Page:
Boeing Bullish on Phantom Eye UAV Despite Crash
Even though the Phantom Eye, Boeing’s high-altitude, long-endurance UAV prototype, crashed during its first test flight,
the company viewed the flight as a “huge success” and received positive responses from potential customers, said Chris Chadwick, president of Boeing Military Aircraft.
The unmanned aircraft was damaged after its landing gear failed following a short test flight in early June. The Phantom Eye is designed to serve as a communications platform that can hover over a battlefield for days at a time.
“Yes, we had a little mishap after landing, but with the data we collected, our customers were unbelievably excited,” Chadwick said. “If you look at it from a perspective of innovation, innovation is not necessarily always pretty. Things happen along the way. But if you look at Phantom Eye from any perspective it was a huge success.”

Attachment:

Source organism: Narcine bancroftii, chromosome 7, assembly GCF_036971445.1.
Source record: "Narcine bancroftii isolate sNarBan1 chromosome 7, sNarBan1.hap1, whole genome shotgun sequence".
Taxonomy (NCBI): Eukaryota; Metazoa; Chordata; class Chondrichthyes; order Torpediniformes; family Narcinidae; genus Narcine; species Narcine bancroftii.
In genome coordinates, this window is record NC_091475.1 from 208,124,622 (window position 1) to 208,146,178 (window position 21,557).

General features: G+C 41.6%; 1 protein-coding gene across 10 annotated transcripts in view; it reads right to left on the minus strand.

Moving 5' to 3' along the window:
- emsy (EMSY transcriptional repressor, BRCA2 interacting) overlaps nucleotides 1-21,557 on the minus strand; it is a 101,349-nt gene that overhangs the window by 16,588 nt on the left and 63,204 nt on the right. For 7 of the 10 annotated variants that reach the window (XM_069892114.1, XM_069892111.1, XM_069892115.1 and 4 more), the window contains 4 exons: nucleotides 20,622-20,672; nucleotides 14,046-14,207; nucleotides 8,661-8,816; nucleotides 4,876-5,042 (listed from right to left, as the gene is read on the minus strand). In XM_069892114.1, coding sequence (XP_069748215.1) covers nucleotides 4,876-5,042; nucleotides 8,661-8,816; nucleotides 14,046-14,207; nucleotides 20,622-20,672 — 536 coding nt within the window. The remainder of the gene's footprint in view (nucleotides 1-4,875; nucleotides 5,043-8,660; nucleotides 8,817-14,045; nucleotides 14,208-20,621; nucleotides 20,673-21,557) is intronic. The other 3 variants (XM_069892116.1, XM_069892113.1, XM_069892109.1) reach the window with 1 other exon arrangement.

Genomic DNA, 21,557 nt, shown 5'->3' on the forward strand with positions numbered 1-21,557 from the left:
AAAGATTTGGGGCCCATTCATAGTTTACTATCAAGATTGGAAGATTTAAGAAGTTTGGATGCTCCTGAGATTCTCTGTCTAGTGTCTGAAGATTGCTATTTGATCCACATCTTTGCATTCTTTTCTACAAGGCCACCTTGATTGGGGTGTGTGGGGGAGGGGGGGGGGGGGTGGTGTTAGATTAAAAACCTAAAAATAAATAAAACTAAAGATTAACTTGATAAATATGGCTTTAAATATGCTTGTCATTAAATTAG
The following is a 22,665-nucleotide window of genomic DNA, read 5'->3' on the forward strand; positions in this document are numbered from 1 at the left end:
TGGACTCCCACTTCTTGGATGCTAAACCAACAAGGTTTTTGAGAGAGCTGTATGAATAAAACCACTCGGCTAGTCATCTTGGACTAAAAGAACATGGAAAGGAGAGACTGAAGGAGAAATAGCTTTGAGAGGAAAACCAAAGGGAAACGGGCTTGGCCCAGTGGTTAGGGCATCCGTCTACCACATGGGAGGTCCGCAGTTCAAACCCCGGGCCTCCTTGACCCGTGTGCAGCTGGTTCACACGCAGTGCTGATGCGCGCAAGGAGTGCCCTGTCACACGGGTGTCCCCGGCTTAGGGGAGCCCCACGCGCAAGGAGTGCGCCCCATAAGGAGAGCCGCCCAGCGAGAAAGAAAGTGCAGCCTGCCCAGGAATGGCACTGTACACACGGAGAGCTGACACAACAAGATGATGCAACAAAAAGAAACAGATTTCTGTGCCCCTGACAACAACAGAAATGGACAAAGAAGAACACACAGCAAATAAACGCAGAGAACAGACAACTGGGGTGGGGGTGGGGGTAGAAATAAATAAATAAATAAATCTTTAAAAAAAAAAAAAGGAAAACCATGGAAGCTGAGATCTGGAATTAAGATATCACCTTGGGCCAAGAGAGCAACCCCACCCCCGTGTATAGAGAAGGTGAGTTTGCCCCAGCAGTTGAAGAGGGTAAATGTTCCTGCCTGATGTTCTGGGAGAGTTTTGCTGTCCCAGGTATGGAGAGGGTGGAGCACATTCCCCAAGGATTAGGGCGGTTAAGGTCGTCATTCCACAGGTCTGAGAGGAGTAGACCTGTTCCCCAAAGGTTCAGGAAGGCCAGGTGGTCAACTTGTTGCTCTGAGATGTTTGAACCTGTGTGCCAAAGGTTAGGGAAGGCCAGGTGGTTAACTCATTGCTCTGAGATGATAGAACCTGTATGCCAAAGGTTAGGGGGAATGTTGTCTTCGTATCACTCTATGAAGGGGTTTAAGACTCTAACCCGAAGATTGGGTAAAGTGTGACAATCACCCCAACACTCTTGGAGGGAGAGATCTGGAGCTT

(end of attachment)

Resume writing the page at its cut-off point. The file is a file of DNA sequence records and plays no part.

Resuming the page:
The company used its own funds to develop the prototype in response to a gap in capability, Chadwick said.
“When we look at Phantom Eye, what pushed us to develop a prototype is there truly is an unmet need in a wide area of war fighting for our customers,” he said. “Persistent ISR, persistent communications, having the right sensors on a platform that can stay up for days or weeks at a time, there is no capability like that today. So we’re really bullish about Phantom Eye.
The marketability of the product is unclear, but Chadwick said the lessons learned from the program would be applied to future UAV and surveillance systems.